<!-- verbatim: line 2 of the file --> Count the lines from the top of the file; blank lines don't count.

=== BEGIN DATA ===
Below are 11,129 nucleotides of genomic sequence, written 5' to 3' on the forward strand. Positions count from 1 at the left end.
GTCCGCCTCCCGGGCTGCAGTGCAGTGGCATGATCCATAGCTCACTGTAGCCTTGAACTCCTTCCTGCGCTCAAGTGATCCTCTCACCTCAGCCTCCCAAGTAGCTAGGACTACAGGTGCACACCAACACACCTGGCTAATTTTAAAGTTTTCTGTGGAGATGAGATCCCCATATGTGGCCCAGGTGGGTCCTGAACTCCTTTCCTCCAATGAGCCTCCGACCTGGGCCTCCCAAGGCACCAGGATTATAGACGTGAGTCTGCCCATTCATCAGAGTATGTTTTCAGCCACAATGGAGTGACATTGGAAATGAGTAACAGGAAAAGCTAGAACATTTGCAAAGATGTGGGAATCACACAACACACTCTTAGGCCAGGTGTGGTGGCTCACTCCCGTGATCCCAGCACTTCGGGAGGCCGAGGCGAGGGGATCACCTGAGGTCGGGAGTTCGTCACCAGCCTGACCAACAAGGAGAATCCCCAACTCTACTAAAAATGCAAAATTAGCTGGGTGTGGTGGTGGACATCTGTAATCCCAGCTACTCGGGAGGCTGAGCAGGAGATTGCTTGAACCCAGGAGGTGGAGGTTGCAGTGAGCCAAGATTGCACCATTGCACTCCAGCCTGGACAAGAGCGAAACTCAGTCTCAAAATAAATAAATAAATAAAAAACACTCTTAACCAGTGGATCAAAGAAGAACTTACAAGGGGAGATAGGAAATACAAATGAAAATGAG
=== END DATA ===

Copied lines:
GTCCGCCTCCCGGGCTGCAGTGCAGTGGCATGATCCATAGCTCACTGTAGCCTTGAACTCCTTCCTGCGCTCAAGTGATCCTCTCACCTCAGCCTCCCAAGTAGCTAGGACTACAGGTGCACACCAACACACCTGGCTAATTTTAAAGTTTTCTGTGGAGATGAGATCCCCATATGTGGCCCAGGTGGGTCCTGAACTCCTTTCCTCCAATGAGCCTCCGACCTGGGCCTCCCAAGGCACCAGGATTATAGACGTGAGTCTGCCCATTCATCAGAGTATGTTTTCAGCCACAATGGAGTGACATTGGAAATGAGTAACAGGAAAAGCTAGAACATTTGCAAAGATGTGGGAATCACACAACACACTCTTAGGCCAGGTGTGGTGGCTCACTCCCGTGATCCCAGCACTTCGGGAGGCCGAGGCGAGGGGATCACCTGAGGTCGGGAGTTCGTCACCAGCCTGACCAACAAGGAGAATCCCCAACTCTACTAAAAATGCAAAATTAGCTGGGTGTGGTGGTGGACATCTGTAATCCCAGCTACTCGGGAGGCTGAGCAGGAGATTGCTTGAACCCAGGAGGTGGAGGTTGCAGTGAGCCAAGATTGCACCATTGCACTCCAGCCTGGACAAGAGCGAAACTCAGTCTCAAAATAAATAAATAAATAAAAAACACTCTTAACCAGTGGATCAAAGAAGAACTTACAAGGGGAGATAGGAAATACAAATGAAAATGAG